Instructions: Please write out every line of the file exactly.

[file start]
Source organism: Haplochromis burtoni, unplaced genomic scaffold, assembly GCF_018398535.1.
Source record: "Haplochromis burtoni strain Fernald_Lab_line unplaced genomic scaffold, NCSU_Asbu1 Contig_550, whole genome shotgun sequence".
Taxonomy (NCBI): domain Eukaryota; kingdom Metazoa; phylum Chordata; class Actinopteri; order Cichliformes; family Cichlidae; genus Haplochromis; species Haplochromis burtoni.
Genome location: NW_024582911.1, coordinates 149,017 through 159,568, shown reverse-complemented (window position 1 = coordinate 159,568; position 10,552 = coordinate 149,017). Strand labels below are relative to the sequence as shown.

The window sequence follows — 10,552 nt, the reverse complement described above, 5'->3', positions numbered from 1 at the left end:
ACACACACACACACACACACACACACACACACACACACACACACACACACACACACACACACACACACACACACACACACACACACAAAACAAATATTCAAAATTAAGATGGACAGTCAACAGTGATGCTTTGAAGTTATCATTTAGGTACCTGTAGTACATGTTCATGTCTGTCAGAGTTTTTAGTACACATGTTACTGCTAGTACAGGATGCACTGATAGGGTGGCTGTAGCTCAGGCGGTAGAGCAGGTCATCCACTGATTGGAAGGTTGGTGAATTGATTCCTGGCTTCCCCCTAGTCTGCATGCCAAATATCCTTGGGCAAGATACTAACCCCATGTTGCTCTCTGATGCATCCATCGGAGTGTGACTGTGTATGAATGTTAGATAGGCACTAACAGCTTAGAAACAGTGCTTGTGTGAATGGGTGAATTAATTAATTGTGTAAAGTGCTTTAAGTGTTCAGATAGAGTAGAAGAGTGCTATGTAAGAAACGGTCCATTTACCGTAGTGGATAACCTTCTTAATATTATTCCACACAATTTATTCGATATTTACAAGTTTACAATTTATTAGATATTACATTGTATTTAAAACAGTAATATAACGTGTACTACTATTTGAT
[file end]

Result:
Source organism: Haplochromis burtoni, unplaced genomic scaffold, assembly GCF_018398535.1.
Source record: "Haplochromis burtoni strain Fernald_Lab_line unplaced genomic scaffold, NCSU_Asbu1 Contig_550, whole genome shotgun sequence".
Taxonomy (NCBI): domain Eukaryota; kingdom Metazoa; phylum Chordata; class Actinopteri; order Cichliformes; family Cichlidae; genus Haplochromis; species Haplochromis burtoni.
Genome location: NW_024582911.1, coordinates 149,017 through 159,568, shown reverse-complemented (window position 1 = coordinate 159,568; position 10,552 = coordinate 149,017). Strand labels below are relative to the sequence as shown.

The window sequence follows — 10,552 nt, the reverse complement described above, 5'->3', positions numbered from 1 at the left end:
ACACACACACACACACACACACACACACACACACACACACACACACACACACACACACACACACACACACACACACACACACACACAAAACAAATATTCAAAATTAAGATGGACAGTCAACAGTGATGCTTTGAAGTTATCATTTAGGTACCTGTAGTACATGTTCATGTCTGTCAGAGTTTTTAGTACACATGTTACTGCTAGTACAGGATGCACTGATAGGGTGGCTGTAGCTCAGGCGGTAGAGCAGGTCATCCACTGATTGGAAGGTTGGTGAATTGATTCCTGGCTTCCCCCTAGTCTGCATGCCAAATATCCTTGGGCAAGATACTAACCCCATGTTGCTCTCTGATGCATCCATCGGAGTGTGACTGTGTATGAATGTTAGATAGGCACTAACAGCTTAGAAACAGTGCTTGTGTGAATGGGTGAATTAATTAATTGTGTAAAGTGCTTTAAGTGTTCAGATAGAGTAGAAGAGTGCTATGTAAGAAACGGTCCATTTACCGTAGTGGATAACCTTCTTAATATTATTCCACACAATTTATTCGATATTTACAAGTTTACAATTTATTAGATATTACATTGTATTTAAAACAGTAATATAACGTGTACTACTATTTGAT